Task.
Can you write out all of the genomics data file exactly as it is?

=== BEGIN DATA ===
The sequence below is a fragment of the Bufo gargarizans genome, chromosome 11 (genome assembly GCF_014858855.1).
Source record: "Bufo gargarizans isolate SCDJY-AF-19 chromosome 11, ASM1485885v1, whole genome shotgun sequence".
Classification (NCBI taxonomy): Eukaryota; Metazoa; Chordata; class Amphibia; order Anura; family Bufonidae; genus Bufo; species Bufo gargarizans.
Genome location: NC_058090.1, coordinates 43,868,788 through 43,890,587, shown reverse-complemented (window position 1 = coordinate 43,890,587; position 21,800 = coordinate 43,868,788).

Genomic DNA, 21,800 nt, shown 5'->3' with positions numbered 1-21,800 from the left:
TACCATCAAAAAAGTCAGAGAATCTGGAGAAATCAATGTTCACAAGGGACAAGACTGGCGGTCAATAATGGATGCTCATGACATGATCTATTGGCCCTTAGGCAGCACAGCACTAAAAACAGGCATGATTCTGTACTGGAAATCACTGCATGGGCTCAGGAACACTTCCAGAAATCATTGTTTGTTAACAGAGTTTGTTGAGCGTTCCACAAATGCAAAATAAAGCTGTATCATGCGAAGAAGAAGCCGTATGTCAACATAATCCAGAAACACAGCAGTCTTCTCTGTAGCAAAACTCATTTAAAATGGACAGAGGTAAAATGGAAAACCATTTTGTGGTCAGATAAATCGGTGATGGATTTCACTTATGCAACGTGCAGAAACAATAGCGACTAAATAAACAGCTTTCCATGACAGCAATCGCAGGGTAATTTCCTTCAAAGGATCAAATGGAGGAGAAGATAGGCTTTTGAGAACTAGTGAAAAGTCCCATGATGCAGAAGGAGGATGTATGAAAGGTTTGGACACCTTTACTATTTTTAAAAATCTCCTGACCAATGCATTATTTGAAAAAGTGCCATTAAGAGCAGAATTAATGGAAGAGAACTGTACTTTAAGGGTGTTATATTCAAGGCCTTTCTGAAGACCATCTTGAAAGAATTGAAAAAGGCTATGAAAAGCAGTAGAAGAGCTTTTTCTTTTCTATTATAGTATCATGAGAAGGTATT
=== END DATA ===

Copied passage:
The sequence below is a fragment of the Bufo gargarizans genome, chromosome 11 (genome assembly GCF_014858855.1).
Source record: "Bufo gargarizans isolate SCDJY-AF-19 chromosome 11, ASM1485885v1, whole genome shotgun sequence".
Classification (NCBI taxonomy): Eukaryota; Metazoa; Chordata; class Amphibia; order Anura; family Bufonidae; genus Bufo; species Bufo gargarizans.
Genome location: NC_058090.1, coordinates 43,868,788 through 43,890,587, shown reverse-complemented (window position 1 = coordinate 43,890,587; position 21,800 = coordinate 43,868,788).

Genomic DNA, 21,800 nt, shown 5'->3' with positions numbered 1-21,800 from the left:
TACCATCAAAAAAGTCAGAGAATCTGGAGAAATCAATGTTCACAAGGGACAAGACTGGCGGTCAATAATGGATGCTCATGACATGATCTATTGGCCCTTAGGCAGCACAGCACTAAAAACAGGCATGATTCTGTACTGGAAATCACTGCATGGGCTCAGGAACACTTCCAGAAATCATTGTTTGTTAACAGAGTTTGTTGAGCGTTCCACAAATGCAAAATAAAGCTGTATCATGCGAAGAAGAAGCCGTATGTCAACATAATCCAGAAACACAGCAGTCTTCTCTGTAGCAAAACTCATTTAAAATGGACAGAGGTAAAATGGAAAACCATTTTGTGGTCAGATAAATCGGTGATGGATTTCACTTATGCAACGTGCAGAAACAATAGCGACTAAATAAACAGCTTTCCATGACAGCAATCGCAGGGTAATTTCCTTCAAAGGATCAAATGGAGGAGAAGATAGGCTTTTGAGAACTAGTGAAAAGTCCCATGATGCAGAAGGAGGATGTATGAAAGGTTTGGACACCTTTACTATTTTTAAAAATCTCCTGACCAATGCATTATTTGAAAAAGTGCCATTAAGAGCAGAATTAATGGAAGAGAACTGTACTTTAAGGGTGTTATATTCAAGGCCTTTCTGAAGACCATCTTGAAAGAATTGAAAAAGGCTATGAAAAGCAGTAGAAGAGCTTTTTCTTTTCTATTATAGTATCATGAGAAGGTATT